Tag Archive: uwe d’rose


The Beyond are presently Rob Warner and Uwe D’Rose. Rob Warner started The Beyond in 1986 when the band originally comprised Rob Warner, Matt Russel and Nick Ralph. They released Episcense in 1987, and tracks from this still appear on YouTube. According to their Bio (see below), several CD’s were released and then the band stopped making music. A couple of years ago The Beyond was reinvigorated through the collaborative work between Rob Warner and Uwe D’rose when they released a new album called Exploring Imagined Spaces.

According to Rob Warner ‘every track includes a base frequency that effects the listener in a different way’. More on this later. It’s all about soothing, pleasant atmospheres. If you want to relax, listen to Exploring Imagined Spaces.

The album begins with 528hz Ascension. The gentle sound of waves sussurating from the speakers introduce this track. A synth voice gently flows over them while a light melody supports the ensemble. About half-way through a short classic ‘Berlin Style’ synth melody makes a brief appeareance, picking up the pace slightly before fading. Bright and airy. Following on from this is Memories Like Dust which begins with a melancholy piano. Light melodies gently wash across the background resulting in a sad, quite evocative tune that epitomises the ephemeral nature of memories and how flimsy they become over time.

The third track, Under Ancient Skies comprises a wonderful bit of guitar work that evokes a mystical Eastern paradise. Uwe D’Rose’s guitar work dominates this track with long drawn out echoing melodies with an unmistakable Eastern flavour. A male voice from long ago softly chants phrases from some forgotten language. The Alchemist, which follows on from this is great. Music like drops of ambient fall around you, bouncing around and gently settling . The essence of this track is ‘relax’. It truly flows with such a relaxing style that you’ll want to close your eyes and smile. It enourages laziness đŸ™‚ Just lay back and put your feet up.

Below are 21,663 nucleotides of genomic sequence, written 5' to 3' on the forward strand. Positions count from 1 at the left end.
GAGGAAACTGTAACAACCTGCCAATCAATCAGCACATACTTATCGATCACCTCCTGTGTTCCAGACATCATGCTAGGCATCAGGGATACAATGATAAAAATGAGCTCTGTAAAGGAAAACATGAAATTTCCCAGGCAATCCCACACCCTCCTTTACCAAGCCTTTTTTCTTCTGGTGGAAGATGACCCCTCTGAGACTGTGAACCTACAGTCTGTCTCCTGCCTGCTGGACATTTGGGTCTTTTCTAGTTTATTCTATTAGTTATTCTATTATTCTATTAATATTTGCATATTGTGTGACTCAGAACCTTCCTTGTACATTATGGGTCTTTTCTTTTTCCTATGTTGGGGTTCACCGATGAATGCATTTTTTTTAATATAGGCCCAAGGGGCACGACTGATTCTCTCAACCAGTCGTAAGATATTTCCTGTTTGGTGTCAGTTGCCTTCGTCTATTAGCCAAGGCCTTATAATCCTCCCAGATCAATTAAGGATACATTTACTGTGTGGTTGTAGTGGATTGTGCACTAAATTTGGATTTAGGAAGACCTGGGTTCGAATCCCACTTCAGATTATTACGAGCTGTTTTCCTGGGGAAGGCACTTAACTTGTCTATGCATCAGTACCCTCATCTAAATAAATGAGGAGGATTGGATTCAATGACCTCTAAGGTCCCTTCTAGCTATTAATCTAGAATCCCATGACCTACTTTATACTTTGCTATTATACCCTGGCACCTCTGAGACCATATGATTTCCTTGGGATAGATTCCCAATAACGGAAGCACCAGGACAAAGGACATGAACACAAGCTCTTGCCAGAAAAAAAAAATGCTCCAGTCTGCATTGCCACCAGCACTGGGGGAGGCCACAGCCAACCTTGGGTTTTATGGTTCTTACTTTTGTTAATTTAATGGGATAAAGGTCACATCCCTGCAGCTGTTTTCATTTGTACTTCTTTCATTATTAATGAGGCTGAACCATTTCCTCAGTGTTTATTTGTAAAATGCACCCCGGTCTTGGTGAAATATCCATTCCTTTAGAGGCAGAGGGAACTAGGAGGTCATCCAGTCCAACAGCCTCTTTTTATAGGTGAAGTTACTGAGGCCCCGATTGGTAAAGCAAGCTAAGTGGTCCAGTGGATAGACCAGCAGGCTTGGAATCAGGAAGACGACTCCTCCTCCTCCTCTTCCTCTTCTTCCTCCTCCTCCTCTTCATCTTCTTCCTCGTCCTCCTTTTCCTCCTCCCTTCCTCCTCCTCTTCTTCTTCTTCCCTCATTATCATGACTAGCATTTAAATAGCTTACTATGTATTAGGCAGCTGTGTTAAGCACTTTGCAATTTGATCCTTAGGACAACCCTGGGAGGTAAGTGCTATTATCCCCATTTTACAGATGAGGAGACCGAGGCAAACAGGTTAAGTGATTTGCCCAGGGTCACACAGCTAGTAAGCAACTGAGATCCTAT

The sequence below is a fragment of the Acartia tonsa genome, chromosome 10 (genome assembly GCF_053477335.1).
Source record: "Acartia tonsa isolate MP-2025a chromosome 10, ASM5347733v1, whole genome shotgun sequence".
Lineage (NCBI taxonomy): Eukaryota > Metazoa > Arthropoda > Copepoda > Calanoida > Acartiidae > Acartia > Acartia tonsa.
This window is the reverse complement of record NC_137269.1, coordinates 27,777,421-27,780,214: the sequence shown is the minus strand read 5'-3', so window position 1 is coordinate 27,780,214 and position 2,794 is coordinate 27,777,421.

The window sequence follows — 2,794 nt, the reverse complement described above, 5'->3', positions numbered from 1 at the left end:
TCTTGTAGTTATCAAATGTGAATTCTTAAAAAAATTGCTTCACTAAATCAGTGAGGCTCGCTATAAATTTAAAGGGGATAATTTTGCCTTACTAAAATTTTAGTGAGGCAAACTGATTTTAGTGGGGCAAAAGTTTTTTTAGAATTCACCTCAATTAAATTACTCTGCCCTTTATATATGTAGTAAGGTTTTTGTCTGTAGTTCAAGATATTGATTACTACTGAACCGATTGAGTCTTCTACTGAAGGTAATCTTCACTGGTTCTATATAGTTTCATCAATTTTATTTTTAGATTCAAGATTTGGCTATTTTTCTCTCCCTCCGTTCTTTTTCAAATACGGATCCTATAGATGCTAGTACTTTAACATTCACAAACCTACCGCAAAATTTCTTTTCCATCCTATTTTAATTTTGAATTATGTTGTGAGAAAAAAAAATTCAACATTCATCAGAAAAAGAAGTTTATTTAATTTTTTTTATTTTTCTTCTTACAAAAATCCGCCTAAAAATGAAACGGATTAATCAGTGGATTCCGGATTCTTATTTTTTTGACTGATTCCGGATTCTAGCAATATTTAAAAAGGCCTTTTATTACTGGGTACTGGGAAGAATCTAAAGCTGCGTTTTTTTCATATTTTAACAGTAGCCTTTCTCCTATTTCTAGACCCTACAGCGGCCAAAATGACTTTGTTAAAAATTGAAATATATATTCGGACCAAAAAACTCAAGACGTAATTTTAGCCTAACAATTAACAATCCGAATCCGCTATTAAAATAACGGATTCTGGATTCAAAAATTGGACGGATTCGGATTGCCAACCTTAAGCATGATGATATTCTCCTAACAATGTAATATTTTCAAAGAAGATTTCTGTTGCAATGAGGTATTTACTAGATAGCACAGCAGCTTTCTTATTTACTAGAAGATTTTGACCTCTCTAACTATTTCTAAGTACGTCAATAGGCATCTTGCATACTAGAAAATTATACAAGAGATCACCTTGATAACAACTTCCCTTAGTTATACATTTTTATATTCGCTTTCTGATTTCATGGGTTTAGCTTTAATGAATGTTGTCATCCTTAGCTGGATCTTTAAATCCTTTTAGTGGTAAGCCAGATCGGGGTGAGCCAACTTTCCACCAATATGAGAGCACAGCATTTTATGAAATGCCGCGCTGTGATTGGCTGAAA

The Innerworlds is a beautiful uplifting ambient track that echoes with a bright scattering of minimal guitar, sparkling and lazy. The Big Freeze is a reserved piece of music – slow and contemplative, hinting at sadness while Flo, the final track, darts brightly here and there to a light tempo with not a care in the world.

Overall this is a true synthesis of keyboards and guitar. They work so well together that the whole is a masterpiece of sound. An amazing ambient album that uses Solfeggio frequencies as indicated by the title of the opening track.  These tones were supposedly used centuries ago in Gregorian and Sanskrit chants (though there is no concrete evidence for this – if anyone does have any references let me know and I’ll add them), and were believed to impart spiritual blessings during religious ceremonies. One thing is for certain, the overall effect is one of peace and relaxation. Get it. This album is guaranteed to work magic.

Buy the album from the dedicated online shop and you get an extra 25 minutes of music comprising The Innerworlds, The Big Freeze and Flo.

The Beyond are the other side of Harkonnen. You can read a short bio of The Beyond here where you will find further information and photos.

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Harkonnen : Harkonnen

Harkonnen’s eponymous album is a gem. There are two versions available. The version for sale on the Harkonnen website includes nearly an hour of bonus material taken from a rare live performance. Buy it anywhere else and you’ll just get the studio tracks.